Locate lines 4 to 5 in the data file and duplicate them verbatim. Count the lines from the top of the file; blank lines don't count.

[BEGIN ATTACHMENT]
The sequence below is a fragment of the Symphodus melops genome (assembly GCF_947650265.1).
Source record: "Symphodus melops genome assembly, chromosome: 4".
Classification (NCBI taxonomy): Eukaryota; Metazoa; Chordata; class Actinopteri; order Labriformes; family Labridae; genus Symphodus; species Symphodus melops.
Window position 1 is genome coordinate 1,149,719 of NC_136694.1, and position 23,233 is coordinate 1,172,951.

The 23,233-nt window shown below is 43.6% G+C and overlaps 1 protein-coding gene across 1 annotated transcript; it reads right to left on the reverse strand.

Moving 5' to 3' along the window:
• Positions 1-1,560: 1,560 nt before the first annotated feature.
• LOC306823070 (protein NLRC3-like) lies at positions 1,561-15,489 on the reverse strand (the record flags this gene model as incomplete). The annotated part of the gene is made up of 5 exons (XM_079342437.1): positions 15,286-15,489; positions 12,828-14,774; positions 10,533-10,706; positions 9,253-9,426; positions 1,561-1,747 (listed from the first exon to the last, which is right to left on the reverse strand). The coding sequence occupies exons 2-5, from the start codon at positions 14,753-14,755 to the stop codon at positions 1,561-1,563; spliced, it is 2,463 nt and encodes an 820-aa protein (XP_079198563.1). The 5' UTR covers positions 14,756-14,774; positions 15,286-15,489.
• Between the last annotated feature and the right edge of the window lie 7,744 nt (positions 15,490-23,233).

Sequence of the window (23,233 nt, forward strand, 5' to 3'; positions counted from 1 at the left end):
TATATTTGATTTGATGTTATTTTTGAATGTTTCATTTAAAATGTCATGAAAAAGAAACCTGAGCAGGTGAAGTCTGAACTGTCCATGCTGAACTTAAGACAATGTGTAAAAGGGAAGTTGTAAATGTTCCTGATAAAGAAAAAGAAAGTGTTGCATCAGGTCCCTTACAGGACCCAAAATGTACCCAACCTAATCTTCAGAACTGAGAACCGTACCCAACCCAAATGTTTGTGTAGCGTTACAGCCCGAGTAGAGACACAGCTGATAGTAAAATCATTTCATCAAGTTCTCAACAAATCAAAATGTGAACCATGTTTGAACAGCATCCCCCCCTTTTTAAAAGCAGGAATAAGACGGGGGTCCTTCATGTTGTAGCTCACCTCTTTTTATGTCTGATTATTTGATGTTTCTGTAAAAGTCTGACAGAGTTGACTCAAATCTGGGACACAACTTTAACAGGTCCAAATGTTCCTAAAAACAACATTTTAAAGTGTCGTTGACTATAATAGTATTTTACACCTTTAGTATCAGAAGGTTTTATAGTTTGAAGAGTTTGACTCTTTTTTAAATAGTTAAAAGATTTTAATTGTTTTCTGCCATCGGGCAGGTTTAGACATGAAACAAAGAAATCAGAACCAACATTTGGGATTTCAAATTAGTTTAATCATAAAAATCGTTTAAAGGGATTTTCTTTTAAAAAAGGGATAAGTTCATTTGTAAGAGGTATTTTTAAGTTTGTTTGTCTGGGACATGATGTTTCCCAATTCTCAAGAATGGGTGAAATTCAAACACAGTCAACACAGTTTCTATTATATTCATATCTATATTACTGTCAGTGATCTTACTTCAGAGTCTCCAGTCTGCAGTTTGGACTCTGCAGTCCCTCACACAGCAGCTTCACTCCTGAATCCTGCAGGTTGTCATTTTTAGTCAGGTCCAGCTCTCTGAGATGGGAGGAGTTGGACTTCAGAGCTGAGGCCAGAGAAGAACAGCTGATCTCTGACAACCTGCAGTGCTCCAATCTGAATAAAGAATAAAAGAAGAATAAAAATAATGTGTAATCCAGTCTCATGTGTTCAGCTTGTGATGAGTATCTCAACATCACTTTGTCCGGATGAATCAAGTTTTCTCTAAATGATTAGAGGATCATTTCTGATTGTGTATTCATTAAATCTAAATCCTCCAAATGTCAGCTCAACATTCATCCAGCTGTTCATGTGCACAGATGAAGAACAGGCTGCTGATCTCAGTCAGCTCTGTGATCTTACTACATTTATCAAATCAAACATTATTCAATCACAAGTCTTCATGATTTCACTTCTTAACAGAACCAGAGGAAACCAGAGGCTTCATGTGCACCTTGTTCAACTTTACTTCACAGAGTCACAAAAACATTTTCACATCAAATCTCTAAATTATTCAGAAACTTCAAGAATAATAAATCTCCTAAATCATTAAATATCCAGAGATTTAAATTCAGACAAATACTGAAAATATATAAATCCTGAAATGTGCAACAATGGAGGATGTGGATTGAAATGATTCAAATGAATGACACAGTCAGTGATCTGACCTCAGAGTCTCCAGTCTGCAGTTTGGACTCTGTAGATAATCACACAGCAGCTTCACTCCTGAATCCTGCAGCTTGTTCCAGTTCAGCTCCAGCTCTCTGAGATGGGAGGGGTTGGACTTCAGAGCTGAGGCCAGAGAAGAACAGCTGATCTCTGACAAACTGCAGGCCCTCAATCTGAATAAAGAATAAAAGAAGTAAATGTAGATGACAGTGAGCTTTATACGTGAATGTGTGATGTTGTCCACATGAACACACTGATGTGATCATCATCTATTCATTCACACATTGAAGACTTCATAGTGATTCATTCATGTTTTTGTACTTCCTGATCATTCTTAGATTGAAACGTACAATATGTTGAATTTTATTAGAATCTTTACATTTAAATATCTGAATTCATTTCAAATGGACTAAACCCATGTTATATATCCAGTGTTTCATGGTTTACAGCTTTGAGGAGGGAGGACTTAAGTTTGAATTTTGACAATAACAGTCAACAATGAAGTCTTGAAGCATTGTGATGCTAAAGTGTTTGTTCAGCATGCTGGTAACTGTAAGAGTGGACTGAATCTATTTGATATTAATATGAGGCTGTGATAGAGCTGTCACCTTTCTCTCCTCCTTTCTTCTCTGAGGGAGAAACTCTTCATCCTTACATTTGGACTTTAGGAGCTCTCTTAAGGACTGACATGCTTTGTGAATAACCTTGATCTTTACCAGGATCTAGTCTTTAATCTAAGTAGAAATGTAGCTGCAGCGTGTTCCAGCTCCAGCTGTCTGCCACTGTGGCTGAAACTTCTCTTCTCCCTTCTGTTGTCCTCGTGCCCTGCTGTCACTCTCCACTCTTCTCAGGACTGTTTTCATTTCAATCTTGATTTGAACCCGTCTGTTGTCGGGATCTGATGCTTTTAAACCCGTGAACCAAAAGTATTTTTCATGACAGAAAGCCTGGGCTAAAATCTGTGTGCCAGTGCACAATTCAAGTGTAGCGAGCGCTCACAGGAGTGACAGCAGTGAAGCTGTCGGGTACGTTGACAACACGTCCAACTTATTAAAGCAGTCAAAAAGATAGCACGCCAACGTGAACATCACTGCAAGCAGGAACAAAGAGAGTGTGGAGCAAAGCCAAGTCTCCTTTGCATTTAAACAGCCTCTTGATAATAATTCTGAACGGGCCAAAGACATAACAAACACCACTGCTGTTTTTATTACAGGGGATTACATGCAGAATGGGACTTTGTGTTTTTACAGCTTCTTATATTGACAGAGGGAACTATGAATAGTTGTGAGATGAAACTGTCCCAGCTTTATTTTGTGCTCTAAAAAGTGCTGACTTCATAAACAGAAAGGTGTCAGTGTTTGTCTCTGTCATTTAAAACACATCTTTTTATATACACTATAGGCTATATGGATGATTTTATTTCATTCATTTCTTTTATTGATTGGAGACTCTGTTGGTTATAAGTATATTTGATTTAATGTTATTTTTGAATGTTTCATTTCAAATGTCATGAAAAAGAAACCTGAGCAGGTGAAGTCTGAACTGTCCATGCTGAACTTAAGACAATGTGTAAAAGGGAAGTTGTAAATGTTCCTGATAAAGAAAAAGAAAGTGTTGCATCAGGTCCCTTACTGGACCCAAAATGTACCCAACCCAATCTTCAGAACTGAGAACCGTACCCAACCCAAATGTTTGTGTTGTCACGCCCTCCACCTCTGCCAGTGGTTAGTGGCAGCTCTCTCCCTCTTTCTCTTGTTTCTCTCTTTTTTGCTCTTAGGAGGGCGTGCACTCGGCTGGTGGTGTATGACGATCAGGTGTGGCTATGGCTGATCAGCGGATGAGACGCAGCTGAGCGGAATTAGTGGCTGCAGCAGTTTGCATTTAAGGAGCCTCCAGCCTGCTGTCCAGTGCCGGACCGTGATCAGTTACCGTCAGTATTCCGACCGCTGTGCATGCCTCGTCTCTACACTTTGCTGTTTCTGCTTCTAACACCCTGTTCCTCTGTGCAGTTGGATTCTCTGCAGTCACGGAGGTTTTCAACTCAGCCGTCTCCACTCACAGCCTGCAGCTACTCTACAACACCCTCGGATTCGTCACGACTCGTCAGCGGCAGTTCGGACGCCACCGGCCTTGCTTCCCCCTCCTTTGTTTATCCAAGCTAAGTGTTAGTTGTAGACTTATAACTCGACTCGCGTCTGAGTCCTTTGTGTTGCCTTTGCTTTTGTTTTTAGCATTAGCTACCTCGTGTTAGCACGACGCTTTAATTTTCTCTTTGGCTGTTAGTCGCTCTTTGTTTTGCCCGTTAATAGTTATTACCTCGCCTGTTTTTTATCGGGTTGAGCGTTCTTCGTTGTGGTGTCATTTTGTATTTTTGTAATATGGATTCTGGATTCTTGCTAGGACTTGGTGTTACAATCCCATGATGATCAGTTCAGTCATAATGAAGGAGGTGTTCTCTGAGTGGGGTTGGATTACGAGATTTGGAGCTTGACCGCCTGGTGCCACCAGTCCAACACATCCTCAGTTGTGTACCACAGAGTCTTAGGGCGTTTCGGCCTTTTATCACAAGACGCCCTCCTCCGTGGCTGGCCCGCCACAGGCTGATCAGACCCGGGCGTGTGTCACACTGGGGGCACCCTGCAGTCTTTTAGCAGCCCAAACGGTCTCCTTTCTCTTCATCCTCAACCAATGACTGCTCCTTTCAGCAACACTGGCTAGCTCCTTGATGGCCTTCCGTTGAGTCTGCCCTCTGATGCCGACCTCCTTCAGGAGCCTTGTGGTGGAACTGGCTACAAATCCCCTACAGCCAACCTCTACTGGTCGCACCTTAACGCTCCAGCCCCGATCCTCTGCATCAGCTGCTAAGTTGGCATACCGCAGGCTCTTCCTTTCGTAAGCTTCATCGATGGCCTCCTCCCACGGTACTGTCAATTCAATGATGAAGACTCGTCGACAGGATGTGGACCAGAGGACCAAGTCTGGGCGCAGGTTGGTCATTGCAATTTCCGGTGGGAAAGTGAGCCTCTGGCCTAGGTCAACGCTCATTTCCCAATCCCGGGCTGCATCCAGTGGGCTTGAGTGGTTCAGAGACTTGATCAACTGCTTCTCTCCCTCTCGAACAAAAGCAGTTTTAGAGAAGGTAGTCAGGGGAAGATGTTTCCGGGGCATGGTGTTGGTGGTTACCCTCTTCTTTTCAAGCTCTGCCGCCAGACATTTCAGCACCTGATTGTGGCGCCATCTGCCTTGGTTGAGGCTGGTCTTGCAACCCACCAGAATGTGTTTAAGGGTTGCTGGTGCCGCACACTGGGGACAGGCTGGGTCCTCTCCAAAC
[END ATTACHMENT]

Window position 1 is genome coordinate 1,149,719 of NC_136694.1, and position 23,233 is coordinate 1,172,951.

The 23,233-nt window shown below is 43.6% G+C and overlaps 1 protein-coding gene across 1 annotated transcript; it reads right to left on the reverse strand.